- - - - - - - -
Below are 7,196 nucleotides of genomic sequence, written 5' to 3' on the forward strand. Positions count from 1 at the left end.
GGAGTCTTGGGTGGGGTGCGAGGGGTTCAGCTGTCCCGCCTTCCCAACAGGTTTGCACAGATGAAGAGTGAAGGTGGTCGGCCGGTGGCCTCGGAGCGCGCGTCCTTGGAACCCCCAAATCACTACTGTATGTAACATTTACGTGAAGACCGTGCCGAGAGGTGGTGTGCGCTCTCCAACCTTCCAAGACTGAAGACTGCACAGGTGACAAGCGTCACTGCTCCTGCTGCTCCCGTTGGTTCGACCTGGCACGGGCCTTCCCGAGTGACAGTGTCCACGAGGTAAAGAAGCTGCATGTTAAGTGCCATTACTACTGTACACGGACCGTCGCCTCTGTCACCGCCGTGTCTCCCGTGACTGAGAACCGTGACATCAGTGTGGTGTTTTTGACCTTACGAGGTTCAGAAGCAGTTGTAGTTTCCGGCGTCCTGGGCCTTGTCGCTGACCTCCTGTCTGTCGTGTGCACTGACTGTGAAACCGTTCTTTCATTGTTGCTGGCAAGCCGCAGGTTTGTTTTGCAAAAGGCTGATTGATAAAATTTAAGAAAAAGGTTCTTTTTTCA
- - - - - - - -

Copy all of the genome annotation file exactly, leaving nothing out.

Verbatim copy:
Below are 7,196 nucleotides of genomic sequence, written 5' to 3' on the forward strand. Positions count from 1 at the left end.
GGAGTCTTGGGTGGGGTGCGAGGGGTTCAGCTGTCCCGCCTTCCCAACAGGTTTGCACAGATGAAGAGTGAAGGTGGTCGGCCGGTGGCCTCGGAGCGCGCGTCCTTGGAACCCCCAAATCACTACTGTATGTAACATTTACGTGAAGACCGTGCCGAGAGGTGGTGTGCGCTCTCCAACCTTCCAAGACTGAAGACTGCACAGGTGACAAGCGTCACTGCTCCTGCTGCTCCCGTTGGTTCGACCTGGCACGGGCCTTCCCGAGTGACAGTGTCCACGAGGTAAAGAAGCTGCATGTTAAGTGCCATTACTACTGTACACGGACCGTCGCCTCTGTCACCGCCGTGTCTCCCGTGACTGAGAACCGTGACATCAGTGTGGTGTTTTTGACCTTACGAGGTTCAGAAGCAGTTGTAGTTTCCGGCGTCCTGGGCCTTGTCGCTGACCTCCTGTCTGTCGTGTGCACTGACTGTGAAACCGTTCTTTCATTGTTGCTGGCAAGCCGCAGGTTTGTTTTGCAAAAGGCTGATTGATAAAATTTAAGAAAAAGGTTCTTTTTTCA